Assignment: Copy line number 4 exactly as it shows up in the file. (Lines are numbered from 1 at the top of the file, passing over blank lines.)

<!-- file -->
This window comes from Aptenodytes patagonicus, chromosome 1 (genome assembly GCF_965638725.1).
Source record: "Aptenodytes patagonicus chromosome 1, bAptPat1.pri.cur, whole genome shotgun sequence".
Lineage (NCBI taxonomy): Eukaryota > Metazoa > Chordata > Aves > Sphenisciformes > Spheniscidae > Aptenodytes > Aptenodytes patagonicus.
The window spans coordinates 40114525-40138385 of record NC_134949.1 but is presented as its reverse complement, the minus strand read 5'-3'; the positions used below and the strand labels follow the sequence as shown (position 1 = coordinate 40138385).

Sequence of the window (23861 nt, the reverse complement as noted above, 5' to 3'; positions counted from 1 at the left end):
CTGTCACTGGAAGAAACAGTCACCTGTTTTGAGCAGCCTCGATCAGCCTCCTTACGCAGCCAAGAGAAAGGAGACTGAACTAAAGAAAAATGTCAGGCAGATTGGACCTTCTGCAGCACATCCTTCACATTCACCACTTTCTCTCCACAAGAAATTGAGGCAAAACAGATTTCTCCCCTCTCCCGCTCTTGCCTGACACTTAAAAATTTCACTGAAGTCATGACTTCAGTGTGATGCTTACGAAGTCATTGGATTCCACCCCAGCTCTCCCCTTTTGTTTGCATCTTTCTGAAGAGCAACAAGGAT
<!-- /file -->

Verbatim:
The window spans coordinates 40114525-40138385 of record NC_134949.1 but is presented as its reverse complement, the minus strand read 5'-3'; the positions used below and the strand labels follow the sequence as shown (position 1 = coordinate 40138385).